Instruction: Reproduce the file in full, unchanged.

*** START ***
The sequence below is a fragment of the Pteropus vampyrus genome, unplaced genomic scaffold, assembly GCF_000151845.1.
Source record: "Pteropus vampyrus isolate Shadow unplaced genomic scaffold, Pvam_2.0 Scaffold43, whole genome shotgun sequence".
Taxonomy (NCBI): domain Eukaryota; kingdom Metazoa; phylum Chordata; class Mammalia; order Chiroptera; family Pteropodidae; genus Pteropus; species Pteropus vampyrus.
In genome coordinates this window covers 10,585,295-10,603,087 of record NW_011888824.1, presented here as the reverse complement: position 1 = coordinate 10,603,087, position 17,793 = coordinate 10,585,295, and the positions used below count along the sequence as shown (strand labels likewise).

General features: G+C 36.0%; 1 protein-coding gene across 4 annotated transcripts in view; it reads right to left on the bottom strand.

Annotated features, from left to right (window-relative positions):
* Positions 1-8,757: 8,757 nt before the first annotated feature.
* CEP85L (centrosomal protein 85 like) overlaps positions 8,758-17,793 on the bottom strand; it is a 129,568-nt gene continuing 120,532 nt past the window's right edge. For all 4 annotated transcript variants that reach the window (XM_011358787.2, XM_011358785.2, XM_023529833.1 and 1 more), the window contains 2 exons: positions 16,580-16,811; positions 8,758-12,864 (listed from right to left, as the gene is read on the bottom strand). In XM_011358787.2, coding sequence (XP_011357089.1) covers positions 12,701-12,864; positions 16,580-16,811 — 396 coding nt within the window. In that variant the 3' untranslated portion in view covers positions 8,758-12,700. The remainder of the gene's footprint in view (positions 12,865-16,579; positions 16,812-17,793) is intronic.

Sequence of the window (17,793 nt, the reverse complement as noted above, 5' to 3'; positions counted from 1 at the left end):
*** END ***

The sequence below is a fragment of the Pteropus vampyrus genome, unplaced genomic scaffold, assembly GCF_000151845.1.
Source record: "Pteropus vampyrus isolate Shadow unplaced genomic scaffold, Pvam_2.0 Scaffold43, whole genome shotgun sequence".
Taxonomy (NCBI): domain Eukaryota; kingdom Metazoa; phylum Chordata; class Mammalia; order Chiroptera; family Pteropodidae; genus Pteropus; species Pteropus vampyrus.
In genome coordinates this window covers 10,585,295-10,603,087 of record NW_011888824.1, presented here as the reverse complement: position 1 = coordinate 10,603,087, position 17,793 = coordinate 10,585,295, and the positions used below count along the sequence as shown (strand labels likewise).

General features: G+C 36.0%; 1 protein-coding gene across 4 annotated transcripts in view; it reads right to left on the bottom strand.

Annotated features, from left to right (window-relative positions):
* Positions 1-8,757: 8,757 nt before the first annotated feature.
* CEP85L (centrosomal protein 85 like) overlaps positions 8,758-17,793 on the bottom strand; it is a 129,568-nt gene continuing 120,532 nt past the window's right edge. For all 4 annotated transcript variants that reach the window (XM_011358787.2, XM_011358785.2, XM_023529833.1 and 1 more), the window contains 2 exons: positions 16,580-16,811; positions 8,758-12,864 (listed from right to left, as the gene is read on the bottom strand). In XM_011358787.2, coding sequence (XP_011357089.1) covers positions 12,701-12,864; positions 16,580-16,811 — 396 coding nt within the window. In that variant the 3' untranslated portion in view covers positions 8,758-12,700. The remainder of the gene's footprint in view (positions 12,865-16,579; positions 16,812-17,793) is intronic.

Sequence of the window (17,793 nt, the reverse complement as noted above, 5' to 3'; positions counted from 1 at the left end):